It's been days since Grammy President Neil Portnow caused outrage when he told Variety that females should "step up" if they want to be "part of the [music] industry." However, Kelly Clarkson just got word of the tone-deaf remark and took to Twitter to sound off on the comment, and her clapback was laced with the perfect amount of humor.

On Wednesday morning (January 31), the original American Idol took a bold stance on Portnow's comment, which he has since apologized for. "A confused soul said women need 2 'step up' their A-game if they wanna start winning & u know what I'm not even mad at ignorance," the 35-year-old told her 12.3 million Twitter followers. "I'm just gonna kindly point u n the direction of my A-game album I recently dropped #MeaningOfLife #UrWelcome I Jenna Dewan'd that sh*t y'all #stepup."

Previously, the offensive suggestion prompted plenty of reactions from the likes of P!NK, Katy Perry, Halsey and more, especially after the 60th annual ceremony was intended to highlight gender equality.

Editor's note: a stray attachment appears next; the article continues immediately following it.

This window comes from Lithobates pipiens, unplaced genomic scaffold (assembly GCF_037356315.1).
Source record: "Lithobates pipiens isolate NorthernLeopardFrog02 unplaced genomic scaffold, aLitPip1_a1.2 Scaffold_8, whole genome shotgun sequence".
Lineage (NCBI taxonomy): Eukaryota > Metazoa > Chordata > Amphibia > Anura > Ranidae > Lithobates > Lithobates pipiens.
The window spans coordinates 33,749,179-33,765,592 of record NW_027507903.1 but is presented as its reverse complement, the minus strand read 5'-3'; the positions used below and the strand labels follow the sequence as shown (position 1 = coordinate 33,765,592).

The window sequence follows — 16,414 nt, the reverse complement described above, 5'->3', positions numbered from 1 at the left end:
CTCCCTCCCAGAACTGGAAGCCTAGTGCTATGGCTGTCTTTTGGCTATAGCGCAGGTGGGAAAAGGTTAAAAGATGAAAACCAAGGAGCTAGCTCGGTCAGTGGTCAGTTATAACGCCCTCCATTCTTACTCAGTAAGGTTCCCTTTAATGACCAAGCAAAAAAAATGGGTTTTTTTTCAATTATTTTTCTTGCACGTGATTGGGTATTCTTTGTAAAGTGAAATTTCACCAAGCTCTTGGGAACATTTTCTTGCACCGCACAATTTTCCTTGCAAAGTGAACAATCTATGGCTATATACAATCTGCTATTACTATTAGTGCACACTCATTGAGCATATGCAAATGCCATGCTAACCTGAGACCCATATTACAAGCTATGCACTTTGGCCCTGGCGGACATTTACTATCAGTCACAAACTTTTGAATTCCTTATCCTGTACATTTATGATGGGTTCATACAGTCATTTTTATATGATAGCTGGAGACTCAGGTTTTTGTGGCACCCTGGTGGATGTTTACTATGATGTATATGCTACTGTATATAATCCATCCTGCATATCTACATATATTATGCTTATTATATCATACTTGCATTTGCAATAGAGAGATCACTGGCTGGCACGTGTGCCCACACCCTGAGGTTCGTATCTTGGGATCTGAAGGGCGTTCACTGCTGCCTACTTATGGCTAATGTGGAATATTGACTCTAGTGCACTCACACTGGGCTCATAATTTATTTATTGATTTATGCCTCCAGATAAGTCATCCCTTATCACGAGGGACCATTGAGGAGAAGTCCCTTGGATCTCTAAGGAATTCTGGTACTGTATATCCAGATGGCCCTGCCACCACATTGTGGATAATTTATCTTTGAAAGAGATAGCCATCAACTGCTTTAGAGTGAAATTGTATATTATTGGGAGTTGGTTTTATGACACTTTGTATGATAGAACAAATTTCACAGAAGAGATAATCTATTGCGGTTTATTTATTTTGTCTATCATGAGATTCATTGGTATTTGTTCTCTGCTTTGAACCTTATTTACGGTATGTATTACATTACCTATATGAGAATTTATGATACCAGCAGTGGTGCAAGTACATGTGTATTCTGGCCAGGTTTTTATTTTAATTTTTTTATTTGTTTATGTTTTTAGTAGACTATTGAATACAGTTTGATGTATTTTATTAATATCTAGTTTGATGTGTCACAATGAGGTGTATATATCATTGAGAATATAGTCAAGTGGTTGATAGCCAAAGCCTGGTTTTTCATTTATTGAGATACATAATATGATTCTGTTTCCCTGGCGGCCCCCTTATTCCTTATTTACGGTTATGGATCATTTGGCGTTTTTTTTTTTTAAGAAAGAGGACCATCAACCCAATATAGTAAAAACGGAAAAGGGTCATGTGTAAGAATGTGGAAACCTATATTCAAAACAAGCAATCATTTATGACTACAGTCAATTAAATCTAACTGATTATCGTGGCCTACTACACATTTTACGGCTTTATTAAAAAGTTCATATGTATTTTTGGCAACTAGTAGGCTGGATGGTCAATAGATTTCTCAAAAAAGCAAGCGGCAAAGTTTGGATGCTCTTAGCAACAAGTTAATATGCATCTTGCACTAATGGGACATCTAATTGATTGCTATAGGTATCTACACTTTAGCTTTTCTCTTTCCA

"Women in music don’t need to 'step up' — women have been stepping since the beginning of time," the pop star wrote in the note. "Stepping up, and also steppin aside. Women OWNED music this year. They’ve been KILLING IT. And every year before this. When we celebrate and honor the talent and [accomplishments] of women, and how much women STEP UP every year, against all odds, we show the next generation of women and girls and boys and men what it means to be equal, and what it looks like to be fair."

Perry decided to back P!NK's sentiments, calling her a "power woman leading by example" and suggesting that they revive VH1 Divas Live. Meanwhile, Halsey chimed in on the scandal calling Neil's comments "absurd," while Charli XCX was a little more aggressive with her approach. "Woman are making AMAZING music right now," she tweeted. "WTF is this dude talking about?" 

On Tuesday morning, Portnow attempted damage control over the remark. "Sunday night, I was asked a question about the lack of female artist representation in certain categories of this year’s Grammy Awards," he said in a statement. "Regrettably, I used two words, 'step up' that, when taken out of context, do not convey my beliefs and the point I was trying to make."

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